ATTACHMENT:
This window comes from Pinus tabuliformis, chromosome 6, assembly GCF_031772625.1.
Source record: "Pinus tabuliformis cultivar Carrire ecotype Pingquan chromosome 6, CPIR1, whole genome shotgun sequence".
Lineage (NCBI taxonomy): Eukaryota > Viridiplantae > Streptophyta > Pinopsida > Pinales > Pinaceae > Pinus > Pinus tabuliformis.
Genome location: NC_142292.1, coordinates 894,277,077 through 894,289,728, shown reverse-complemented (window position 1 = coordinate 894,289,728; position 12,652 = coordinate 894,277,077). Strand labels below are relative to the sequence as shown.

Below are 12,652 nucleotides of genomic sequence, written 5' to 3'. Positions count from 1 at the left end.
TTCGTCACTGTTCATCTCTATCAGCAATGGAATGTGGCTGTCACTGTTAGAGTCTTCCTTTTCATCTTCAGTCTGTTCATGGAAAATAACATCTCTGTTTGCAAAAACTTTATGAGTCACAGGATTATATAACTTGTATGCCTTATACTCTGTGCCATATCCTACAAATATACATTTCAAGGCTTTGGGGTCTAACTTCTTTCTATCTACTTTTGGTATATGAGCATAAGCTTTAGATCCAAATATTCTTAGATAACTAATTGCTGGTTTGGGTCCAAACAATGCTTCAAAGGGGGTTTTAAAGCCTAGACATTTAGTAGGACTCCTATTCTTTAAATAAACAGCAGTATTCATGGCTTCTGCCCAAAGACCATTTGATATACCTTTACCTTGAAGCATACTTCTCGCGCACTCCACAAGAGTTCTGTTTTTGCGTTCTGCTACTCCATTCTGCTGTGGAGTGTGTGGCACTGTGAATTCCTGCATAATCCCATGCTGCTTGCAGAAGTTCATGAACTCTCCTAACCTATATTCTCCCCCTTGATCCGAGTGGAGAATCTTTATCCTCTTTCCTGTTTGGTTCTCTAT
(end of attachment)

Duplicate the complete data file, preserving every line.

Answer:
This window comes from Pinus tabuliformis, chromosome 6, assembly GCF_031772625.1.
Source record: "Pinus tabuliformis cultivar Carrire ecotype Pingquan chromosome 6, CPIR1, whole genome shotgun sequence".
Lineage (NCBI taxonomy): Eukaryota > Viridiplantae > Streptophyta > Pinopsida > Pinales > Pinaceae > Pinus > Pinus tabuliformis.
Genome location: NC_142292.1, coordinates 894,277,077 through 894,289,728, shown reverse-complemented (window position 1 = coordinate 894,289,728; position 12,652 = coordinate 894,277,077). Strand labels below are relative to the sequence as shown.

Below are 12,652 nucleotides of genomic sequence, written 5' to 3'. Positions count from 1 at the left end.
TTCGTCACTGTTCATCTCTATCAGCAATGGAATGTGGCTGTCACTGTTAGAGTCTTCCTTTTCATCTTCAGTCTGTTCATGGAAAATAACATCTCTGTTTGCAAAAACTTTATGAGTCACAGGATTATATAACTTGTATGCCTTATACTCTGTGCCATATCCTACAAATATACATTTCAAGGCTTTGGGGTCTAACTTCTTTCTATCTACTTTTGGTATATGAGCATAAGCTTTAGATCCAAATATTCTTAGATAACTAATTGCTGGTTTGGGTCCAAACAATGCTTCAAAGGGGGTTTTAAAGCCTAGACATTTAGTAGGACTCCTATTCTTTAAATAAACAGCAGTATTCATGGCTTCTGCCCAAAGACCATTTGATATACCTTTACCTTGAAGCATACTTCTCGCGCACTCCACAAGAGTTCTGTTTTTGCGTTCTGCTACTCCATTCTGCTGTGGAGTGTGTGGCACTGTGAATTCCTGCATAATCCCATGCTGCTTGCAGAAGTTCATGAACTCTCCTAACCTATATTCTCCCCCTTGATCCGAGTGGAGAATCTTTATCCTCTTTCCTGTTTGGTTCTCTAT